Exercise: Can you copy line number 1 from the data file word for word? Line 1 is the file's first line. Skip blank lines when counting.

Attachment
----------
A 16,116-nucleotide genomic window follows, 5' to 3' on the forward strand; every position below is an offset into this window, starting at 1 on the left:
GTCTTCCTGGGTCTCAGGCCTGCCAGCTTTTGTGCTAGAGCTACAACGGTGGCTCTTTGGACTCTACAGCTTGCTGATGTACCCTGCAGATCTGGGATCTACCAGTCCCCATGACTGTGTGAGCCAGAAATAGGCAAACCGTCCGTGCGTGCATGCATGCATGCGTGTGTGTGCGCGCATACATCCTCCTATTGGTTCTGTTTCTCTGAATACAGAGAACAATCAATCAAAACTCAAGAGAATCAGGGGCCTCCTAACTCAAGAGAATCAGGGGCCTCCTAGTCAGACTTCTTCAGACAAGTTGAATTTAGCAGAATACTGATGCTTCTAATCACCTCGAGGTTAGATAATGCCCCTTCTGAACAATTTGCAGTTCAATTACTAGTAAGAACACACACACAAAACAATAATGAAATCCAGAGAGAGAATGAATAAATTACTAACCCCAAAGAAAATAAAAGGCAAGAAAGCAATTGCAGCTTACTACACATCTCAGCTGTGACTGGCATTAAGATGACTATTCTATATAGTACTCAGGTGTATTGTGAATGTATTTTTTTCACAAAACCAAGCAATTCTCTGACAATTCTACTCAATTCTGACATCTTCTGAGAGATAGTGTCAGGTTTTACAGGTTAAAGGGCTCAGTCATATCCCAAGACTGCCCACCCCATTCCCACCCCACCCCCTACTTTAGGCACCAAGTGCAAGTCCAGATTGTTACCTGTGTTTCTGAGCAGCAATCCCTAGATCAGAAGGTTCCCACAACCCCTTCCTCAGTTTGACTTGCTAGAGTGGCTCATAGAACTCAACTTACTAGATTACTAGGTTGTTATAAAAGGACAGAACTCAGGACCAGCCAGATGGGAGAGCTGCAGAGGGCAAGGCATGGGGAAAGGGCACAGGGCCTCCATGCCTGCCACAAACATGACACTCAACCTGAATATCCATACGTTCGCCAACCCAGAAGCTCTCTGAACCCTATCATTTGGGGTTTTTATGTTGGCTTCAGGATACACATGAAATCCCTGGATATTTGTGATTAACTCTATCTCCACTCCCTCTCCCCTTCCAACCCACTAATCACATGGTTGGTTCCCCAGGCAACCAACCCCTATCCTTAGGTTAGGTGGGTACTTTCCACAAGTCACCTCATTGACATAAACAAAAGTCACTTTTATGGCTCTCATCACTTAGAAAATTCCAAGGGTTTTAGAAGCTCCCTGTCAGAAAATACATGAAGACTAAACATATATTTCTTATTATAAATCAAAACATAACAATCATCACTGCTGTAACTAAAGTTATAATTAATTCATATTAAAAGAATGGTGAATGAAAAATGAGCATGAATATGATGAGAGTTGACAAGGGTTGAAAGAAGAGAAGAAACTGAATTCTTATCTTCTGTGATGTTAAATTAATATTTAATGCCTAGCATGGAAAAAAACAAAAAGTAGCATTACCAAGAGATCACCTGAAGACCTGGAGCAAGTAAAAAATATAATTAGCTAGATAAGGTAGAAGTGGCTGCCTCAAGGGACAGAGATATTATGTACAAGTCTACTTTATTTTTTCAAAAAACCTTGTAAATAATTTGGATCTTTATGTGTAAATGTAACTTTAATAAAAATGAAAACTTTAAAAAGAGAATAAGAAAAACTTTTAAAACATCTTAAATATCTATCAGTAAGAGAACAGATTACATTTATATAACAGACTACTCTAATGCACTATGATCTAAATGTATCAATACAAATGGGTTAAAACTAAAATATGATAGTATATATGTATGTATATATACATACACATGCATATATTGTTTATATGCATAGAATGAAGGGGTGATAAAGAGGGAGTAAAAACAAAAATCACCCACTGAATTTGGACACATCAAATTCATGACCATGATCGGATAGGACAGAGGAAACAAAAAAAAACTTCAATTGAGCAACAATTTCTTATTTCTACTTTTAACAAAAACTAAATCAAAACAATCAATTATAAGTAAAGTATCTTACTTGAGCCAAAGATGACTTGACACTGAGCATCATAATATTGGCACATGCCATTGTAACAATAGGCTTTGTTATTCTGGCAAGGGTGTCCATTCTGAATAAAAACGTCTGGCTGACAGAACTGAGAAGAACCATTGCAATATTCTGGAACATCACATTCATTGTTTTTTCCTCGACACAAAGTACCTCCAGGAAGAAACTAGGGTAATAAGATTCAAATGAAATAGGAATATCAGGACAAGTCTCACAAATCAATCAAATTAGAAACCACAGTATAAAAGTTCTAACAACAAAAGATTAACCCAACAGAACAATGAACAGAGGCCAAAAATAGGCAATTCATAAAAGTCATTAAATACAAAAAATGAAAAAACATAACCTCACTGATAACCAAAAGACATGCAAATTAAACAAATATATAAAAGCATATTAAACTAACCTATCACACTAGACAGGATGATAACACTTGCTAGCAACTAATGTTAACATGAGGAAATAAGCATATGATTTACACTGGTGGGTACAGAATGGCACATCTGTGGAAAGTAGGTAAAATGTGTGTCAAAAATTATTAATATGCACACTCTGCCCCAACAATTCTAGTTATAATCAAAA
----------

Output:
A 16,116-nucleotide genomic window follows, 5' to 3' on the forward strand; every position below is an offset into this window, starting at 1 on the left: